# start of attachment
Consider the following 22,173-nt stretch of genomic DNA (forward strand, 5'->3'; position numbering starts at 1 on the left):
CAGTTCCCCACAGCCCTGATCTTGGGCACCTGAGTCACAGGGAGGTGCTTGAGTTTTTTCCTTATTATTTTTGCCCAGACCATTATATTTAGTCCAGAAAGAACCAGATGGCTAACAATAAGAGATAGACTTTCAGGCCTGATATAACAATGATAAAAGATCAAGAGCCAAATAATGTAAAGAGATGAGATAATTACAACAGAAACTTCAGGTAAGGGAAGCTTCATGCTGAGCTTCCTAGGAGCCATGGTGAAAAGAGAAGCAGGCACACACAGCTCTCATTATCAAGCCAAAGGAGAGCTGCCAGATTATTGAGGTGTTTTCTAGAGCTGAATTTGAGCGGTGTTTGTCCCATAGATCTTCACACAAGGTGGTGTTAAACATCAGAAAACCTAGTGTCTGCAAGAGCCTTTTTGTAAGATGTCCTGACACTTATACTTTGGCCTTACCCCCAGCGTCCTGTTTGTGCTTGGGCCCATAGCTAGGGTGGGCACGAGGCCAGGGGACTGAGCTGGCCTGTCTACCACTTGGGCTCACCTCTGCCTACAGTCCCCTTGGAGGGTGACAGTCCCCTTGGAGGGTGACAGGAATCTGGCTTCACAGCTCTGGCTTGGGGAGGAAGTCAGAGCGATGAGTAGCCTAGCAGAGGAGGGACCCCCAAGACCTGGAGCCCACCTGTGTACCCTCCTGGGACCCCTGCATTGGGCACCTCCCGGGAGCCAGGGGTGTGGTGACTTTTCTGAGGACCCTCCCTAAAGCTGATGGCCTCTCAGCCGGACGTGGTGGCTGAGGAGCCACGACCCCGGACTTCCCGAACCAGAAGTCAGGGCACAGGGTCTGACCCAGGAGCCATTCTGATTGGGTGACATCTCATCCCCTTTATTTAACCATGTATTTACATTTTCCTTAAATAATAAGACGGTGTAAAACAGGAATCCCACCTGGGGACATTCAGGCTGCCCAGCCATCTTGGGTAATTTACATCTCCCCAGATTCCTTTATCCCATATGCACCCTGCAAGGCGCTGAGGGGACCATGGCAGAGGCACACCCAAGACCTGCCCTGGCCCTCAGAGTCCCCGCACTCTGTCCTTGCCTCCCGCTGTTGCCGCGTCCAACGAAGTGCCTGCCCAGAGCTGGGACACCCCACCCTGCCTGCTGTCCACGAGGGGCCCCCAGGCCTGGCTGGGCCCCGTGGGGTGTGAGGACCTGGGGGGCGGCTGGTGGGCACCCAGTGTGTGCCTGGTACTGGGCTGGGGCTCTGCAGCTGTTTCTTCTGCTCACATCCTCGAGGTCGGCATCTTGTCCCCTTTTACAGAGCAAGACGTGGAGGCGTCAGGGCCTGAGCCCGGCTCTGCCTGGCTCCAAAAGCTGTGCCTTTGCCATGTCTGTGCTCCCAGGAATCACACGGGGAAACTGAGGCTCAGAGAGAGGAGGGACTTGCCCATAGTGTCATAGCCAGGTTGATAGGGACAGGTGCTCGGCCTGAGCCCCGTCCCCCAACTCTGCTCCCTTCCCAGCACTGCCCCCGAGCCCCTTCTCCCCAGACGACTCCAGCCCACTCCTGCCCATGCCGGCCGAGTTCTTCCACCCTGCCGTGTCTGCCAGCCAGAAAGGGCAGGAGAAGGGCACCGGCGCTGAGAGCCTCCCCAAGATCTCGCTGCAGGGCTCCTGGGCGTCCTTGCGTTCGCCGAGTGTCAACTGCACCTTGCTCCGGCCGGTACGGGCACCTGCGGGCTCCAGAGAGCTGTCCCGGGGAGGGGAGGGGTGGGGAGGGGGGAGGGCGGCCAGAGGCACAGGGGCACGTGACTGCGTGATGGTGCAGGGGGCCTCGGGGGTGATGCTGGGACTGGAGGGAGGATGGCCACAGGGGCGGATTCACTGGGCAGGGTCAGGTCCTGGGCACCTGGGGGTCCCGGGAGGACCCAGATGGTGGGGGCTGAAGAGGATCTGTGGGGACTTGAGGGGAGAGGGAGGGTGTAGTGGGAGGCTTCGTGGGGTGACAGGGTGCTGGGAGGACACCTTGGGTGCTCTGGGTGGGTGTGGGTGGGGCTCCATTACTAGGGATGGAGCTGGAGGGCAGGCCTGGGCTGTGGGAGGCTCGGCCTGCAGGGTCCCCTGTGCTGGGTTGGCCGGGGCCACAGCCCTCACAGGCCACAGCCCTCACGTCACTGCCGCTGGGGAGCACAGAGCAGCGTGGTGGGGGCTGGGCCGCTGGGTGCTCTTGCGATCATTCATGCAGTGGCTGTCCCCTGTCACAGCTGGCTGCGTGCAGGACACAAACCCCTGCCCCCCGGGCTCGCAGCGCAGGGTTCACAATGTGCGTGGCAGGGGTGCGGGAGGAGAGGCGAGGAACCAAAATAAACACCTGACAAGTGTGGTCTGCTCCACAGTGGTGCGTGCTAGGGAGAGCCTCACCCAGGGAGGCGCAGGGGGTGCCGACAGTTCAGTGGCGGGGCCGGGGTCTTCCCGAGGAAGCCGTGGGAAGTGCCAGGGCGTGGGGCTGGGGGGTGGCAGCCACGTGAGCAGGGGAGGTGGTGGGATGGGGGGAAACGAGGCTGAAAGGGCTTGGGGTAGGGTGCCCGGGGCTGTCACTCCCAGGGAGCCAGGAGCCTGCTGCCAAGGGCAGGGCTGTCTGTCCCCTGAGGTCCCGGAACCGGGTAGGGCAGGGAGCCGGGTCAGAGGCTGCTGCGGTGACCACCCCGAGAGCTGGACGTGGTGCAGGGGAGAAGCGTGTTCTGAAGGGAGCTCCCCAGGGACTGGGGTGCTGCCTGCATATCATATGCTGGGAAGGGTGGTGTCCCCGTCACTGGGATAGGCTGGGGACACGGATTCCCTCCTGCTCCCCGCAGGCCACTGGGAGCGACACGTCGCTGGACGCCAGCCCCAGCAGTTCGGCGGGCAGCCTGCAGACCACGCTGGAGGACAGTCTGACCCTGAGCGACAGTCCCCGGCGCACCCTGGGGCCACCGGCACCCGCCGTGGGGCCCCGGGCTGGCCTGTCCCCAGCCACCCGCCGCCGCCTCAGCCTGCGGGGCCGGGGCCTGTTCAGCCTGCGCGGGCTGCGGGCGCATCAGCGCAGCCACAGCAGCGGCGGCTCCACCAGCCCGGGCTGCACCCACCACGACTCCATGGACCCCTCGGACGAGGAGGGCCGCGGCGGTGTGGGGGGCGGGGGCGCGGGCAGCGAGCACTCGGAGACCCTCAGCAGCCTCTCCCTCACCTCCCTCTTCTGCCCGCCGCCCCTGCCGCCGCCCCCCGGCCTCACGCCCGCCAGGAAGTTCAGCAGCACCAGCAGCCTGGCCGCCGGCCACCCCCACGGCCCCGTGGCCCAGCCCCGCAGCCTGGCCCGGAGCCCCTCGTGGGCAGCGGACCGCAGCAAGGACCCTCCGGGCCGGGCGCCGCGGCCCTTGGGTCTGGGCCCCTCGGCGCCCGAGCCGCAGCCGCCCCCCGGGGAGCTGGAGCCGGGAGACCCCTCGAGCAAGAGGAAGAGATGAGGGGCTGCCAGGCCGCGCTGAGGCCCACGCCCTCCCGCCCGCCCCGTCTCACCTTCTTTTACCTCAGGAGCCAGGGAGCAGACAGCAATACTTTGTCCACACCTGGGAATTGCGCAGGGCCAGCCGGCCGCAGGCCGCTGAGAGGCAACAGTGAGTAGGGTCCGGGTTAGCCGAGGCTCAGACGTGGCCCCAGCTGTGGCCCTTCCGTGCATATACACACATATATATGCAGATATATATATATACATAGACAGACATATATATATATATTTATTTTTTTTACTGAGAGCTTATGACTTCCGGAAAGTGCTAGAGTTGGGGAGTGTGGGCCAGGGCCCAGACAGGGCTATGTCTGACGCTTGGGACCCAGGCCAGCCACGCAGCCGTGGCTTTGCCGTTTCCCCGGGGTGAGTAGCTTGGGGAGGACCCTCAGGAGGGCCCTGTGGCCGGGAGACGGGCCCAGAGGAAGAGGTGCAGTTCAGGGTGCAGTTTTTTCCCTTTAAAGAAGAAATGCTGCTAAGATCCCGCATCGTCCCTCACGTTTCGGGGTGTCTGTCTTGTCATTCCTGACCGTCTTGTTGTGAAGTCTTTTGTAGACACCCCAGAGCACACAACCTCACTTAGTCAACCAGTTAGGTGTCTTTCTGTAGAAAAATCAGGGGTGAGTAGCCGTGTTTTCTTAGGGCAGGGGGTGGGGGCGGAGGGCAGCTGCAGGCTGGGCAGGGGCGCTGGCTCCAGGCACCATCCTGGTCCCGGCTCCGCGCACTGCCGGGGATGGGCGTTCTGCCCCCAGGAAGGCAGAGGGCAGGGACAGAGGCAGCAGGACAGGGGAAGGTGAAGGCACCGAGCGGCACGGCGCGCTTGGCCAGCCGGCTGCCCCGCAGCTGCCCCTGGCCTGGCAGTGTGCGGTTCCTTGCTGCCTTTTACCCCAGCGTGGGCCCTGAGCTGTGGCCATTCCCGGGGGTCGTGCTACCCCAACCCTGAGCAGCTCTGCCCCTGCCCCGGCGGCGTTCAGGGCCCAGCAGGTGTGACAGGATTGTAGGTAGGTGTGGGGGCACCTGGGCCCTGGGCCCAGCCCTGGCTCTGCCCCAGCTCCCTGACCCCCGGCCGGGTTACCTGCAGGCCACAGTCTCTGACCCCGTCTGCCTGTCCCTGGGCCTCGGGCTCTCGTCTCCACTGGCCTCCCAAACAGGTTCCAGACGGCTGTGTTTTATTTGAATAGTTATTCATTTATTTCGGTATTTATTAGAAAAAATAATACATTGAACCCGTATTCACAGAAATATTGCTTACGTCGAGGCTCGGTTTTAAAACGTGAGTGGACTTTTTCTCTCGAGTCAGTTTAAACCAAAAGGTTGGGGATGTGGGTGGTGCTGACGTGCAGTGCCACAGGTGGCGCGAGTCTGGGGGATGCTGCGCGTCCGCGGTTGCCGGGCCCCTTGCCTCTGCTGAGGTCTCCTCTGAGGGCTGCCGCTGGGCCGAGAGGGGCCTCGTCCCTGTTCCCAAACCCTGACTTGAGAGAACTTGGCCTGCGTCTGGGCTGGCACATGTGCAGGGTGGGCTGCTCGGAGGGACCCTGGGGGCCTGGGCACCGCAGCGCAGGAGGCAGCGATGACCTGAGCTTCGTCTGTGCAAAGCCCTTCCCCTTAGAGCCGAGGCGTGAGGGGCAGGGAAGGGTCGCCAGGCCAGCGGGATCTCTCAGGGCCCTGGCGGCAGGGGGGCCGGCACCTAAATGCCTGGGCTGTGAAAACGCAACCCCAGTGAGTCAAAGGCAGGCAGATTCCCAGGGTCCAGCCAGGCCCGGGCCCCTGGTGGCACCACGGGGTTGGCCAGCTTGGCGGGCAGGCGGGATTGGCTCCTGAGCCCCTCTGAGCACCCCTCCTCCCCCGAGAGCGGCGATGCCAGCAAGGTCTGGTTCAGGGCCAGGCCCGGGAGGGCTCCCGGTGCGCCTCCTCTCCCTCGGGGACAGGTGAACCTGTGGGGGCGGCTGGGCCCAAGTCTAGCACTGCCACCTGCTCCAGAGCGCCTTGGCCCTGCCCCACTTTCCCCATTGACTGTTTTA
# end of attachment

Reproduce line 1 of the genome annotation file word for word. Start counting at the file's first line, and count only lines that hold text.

Consider the following 22,173-nt stretch of genomic DNA (forward strand, 5'->3'; position numbering starts at 1 on the left):